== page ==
JFK and his family represented youth, romance, vigor, health, enthusiasm, promise and a revival of the nation’s ideals. His rhetoric of a “New Frontier” evoked the nation of boundless possibilities. He knew very well that the idea of the new start is at the very core of the myth of America. It is, in fact, the very meaning of America. Our mythology, however, tends to ignore the universal and ecological understanding that initiation requires the death of what came before. So does our New Age thinking, which highlights rebirth without acknowledging death.
But the emotional tone that Kennedy aroused went even deeper. In 1960 millions were fed up with both the anxieties and the conformism of the previous decades. Peter Gabel writes that JFK represented “an opening-up of desire.”
It was this feeling…that more than any ideology threatened the system of cultural and erotic control that dominated the fifties and that still dominated the governmental elites of the early sixties…Kennedy’s evocative power spoke to people’s longing for some transcendent community and in so doing, it allowed people to make themselves vulnerable enough to experience both hope and, indirectly, the legacy of pain and isolation that had been essentially sealed from public awareness since the end of the New Deal…
The Kennedy myth – at least until the assassination, and possibly until his brother’s death 4 ½ years later – reinforced the characteristically American notion that history moves inexorably toward a state of more freedom, more opportunity, more equality and an American Dream for everyone, including all those poor folks in the Third World who so need to be saved and liberated by American armies. As we’ll see below, however, the myth of Camelot helped negate the belief in progress for millions.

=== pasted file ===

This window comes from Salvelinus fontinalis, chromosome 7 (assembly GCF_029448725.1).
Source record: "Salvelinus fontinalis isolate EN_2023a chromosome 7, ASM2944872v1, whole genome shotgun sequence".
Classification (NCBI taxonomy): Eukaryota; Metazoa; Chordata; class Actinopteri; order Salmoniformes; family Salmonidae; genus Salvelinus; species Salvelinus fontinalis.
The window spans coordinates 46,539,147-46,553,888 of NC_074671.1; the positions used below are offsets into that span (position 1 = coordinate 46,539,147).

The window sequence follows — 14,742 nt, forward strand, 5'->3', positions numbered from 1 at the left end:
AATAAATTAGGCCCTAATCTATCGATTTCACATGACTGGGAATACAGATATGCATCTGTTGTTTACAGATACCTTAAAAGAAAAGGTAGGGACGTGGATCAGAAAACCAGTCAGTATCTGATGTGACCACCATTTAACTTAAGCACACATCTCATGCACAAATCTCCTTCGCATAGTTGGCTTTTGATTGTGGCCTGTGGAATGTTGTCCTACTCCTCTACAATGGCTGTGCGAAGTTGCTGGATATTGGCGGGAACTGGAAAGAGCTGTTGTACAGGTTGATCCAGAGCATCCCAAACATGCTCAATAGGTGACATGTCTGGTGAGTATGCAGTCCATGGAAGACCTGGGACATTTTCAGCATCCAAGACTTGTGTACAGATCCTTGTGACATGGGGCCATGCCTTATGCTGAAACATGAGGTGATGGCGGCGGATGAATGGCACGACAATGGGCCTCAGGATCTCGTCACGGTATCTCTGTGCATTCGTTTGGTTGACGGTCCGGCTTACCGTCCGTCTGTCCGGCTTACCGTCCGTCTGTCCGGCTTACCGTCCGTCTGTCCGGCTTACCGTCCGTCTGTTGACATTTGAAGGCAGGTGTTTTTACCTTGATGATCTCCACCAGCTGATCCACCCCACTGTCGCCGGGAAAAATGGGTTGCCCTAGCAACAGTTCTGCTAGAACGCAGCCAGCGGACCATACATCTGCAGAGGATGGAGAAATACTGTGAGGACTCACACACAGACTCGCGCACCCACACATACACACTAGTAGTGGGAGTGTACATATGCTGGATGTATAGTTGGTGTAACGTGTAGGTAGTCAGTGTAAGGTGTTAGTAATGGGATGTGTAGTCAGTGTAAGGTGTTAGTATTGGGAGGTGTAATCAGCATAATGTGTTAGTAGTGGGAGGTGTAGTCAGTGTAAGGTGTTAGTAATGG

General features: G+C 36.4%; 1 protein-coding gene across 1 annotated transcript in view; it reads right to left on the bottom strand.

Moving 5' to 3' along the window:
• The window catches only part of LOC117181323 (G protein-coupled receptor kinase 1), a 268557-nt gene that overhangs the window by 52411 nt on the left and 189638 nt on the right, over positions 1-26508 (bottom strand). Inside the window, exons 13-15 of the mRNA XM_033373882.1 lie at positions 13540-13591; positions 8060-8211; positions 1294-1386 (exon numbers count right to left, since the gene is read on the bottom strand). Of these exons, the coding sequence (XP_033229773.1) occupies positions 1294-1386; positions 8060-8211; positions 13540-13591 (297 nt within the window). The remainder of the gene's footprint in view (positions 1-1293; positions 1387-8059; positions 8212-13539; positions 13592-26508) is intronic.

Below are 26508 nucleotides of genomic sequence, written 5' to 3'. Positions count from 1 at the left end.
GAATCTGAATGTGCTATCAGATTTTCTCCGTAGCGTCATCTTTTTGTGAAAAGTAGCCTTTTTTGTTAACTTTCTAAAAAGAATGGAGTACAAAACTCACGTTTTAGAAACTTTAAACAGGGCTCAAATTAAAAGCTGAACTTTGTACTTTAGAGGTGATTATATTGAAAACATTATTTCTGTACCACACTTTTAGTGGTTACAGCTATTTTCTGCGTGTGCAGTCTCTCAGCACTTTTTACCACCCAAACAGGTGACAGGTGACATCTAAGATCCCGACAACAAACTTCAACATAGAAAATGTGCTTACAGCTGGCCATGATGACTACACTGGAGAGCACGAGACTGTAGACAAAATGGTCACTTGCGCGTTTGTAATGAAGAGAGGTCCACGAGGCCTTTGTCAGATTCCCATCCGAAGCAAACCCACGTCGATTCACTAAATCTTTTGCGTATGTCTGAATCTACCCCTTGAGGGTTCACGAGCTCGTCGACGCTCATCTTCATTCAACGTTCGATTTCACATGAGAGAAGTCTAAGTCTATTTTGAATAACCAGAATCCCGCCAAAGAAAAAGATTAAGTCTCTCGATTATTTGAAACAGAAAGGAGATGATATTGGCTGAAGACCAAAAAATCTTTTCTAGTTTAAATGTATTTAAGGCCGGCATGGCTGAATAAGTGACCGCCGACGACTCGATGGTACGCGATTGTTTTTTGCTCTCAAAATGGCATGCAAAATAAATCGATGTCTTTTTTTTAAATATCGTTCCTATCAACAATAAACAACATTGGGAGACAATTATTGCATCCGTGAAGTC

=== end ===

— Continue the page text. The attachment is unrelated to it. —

Americans share a superficial aversion to the trappings of European royalty. But America was formed in what Joseph Campbell called a “demythologized world” that has long lacked transcendent mythic figures. So precisely because of our egalitarian ideology – and especially since the age of the movies began – we have searched for public figures who can hold our projections of Kings and Queens. This is the shadow side of a society that claims democratic values and refuses to admit that it is not classless. Usually these ideal figures have been movie stars and athletes, the stock characters of our cult of celebrity.
But actual royals carry an extra attraction. To this day, it is no coincidence that a typical week of PBS television includes endless adulation of the British royal family and its related aristocracy, including the denizens of Downton Abbey. And every November, as a warm-up for Thanksgiving, that adulation shifts to the American royal family.
The Kennedys, unlike their benign but boring predecessor Dwight Eisenhower, were glamorous, sophisticated, physically attractive, well educated, articulate and cultured. They appeared to be comfortable around actual movie stars. And they were only too happy to help perpetuate the image of aristocracy. It was easy to imagine JFK as a king of divine right out of a much earlier time.